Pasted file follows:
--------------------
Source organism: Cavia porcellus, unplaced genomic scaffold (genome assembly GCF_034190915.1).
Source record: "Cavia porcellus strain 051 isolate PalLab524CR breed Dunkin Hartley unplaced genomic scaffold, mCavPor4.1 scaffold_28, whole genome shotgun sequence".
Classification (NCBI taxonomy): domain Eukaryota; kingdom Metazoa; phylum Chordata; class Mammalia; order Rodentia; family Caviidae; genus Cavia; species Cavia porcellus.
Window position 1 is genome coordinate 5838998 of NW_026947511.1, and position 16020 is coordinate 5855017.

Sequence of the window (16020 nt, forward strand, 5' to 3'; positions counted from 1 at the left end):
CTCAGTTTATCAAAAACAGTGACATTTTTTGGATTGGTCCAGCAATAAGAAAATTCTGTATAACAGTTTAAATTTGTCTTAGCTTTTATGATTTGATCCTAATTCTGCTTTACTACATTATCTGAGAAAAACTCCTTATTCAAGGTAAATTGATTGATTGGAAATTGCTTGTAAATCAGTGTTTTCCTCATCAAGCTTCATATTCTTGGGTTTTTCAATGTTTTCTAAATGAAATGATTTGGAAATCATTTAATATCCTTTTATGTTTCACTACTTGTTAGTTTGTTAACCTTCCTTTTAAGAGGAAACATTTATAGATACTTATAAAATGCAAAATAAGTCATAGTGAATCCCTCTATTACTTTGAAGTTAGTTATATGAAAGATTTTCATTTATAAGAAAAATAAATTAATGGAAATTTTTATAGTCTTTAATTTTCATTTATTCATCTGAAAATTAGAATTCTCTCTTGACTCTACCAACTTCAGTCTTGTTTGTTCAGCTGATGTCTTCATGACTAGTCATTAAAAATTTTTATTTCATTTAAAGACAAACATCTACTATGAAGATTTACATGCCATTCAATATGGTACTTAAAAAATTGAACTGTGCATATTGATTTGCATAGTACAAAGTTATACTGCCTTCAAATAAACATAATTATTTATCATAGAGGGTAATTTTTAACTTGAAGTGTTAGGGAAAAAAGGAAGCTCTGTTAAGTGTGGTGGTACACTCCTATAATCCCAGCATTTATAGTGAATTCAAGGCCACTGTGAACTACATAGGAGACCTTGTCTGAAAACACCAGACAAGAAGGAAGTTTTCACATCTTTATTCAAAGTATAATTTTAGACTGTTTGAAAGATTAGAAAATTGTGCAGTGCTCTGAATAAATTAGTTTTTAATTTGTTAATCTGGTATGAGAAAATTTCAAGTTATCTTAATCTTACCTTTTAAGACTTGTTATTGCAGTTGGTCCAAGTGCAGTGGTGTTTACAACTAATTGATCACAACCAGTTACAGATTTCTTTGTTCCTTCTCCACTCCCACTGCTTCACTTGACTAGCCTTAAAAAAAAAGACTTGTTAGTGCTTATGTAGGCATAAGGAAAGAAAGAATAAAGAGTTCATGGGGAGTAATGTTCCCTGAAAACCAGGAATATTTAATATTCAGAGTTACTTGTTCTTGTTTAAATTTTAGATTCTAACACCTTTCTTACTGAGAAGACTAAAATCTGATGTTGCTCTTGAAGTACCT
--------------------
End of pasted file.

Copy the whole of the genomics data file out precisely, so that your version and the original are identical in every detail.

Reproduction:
Source organism: Cavia porcellus, unplaced genomic scaffold (genome assembly GCF_034190915.1).
Source record: "Cavia porcellus strain 051 isolate PalLab524CR breed Dunkin Hartley unplaced genomic scaffold, mCavPor4.1 scaffold_28, whole genome shotgun sequence".
Classification (NCBI taxonomy): domain Eukaryota; kingdom Metazoa; phylum Chordata; class Mammalia; order Rodentia; family Caviidae; genus Cavia; species Cavia porcellus.
Window position 1 is genome coordinate 5838998 of NW_026947511.1, and position 16020 is coordinate 5855017.

Sequence of the window (16020 nt, forward strand, 5' to 3'; positions counted from 1 at the left end):
CTCAGTTTATCAAAAACAGTGACATTTTTTGGATTGGTCCAGCAATAAGAAAATTCTGTATAACAGTTTAAATTTGTCTTAGCTTTTATGATTTGATCCTAATTCTGCTTTACTACATTATCTGAGAAAAACTCCTTATTCAAGGTAAATTGATTGATTGGAAATTGCTTGTAAATCAGTGTTTTCCTCATCAAGCTTCATATTCTTGGGTTTTTCAATGTTTTCTAAATGAAATGATTTGGAAATCATTTAATATCCTTTTATGTTTCACTACTTGTTAGTTTGTTAACCTTCCTTTTAAGAGGAAACATTTATAGATACTTATAAAATGCAAAATAAGTCATAGTGAATCCCTCTATTACTTTGAAGTTAGTTATATGAAAGATTTTCATTTATAAGAAAAATAAATTAATGGAAATTTTTATAGTCTTTAATTTTCATTTATTCATCTGAAAATTAGAATTCTCTCTTGACTCTACCAACTTCAGTCTTGTTTGTTCAGCTGATGTCTTCATGACTAGTCATTAAAAATTTTTATTTCATTTAAAGACAAACATCTACTATGAAGATTTACATGCCATTCAATATGGTACTTAAAAAATTGAACTGTGCATATTGATTTGCATAGTACAAAGTTATACTGCCTTCAAATAAACATAATTATTTATCATAGAGGGTAATTTTTAACTTGAAGTGTTAGGGAAAAAAGGAAGCTCTGTTAAGTGTGGTGGTACACTCCTATAATCCCAGCATTTATAGTGAATTCAAGGCCACTGTGAACTACATAGGAGACCTTGTCTGAAAACACCAGACAAGAAGGAAGTTTTCACATCTTTATTCAAAGTATAATTTTAGACTGTTTGAAAGATTAGAAAATTGTGCAGTGCTCTGAATAAATTAGTTTTTAATTTGTTAATCTGGTATGAGAAAATTTCAAGTTATCTTAATCTTACCTTTTAAGACTTGTTATTGCAGTTGGTCCAAGTGCAGTGGTGTTTACAACTAATTGATCACAACCAGTTACAGATTTCTTTGTTCCTTCTCCACTCCCACTGCTTCACTTGACTAGCCTTAAAAAAAAAGACTTGTTAGTGCTTATGTAGGCATAAGGAAAGAAAGAATAAAGAGTTCATGGGGAGTAATGTTCCCTGAAAACCAGGAATATTTAATATTCAGAGTTACTTGTTCTTGTTTAAATTTTAGATTCTAACACCTTTCTTACTGAGAAGACTAAAATCTGATGTTGCTCTTGAAGTACCT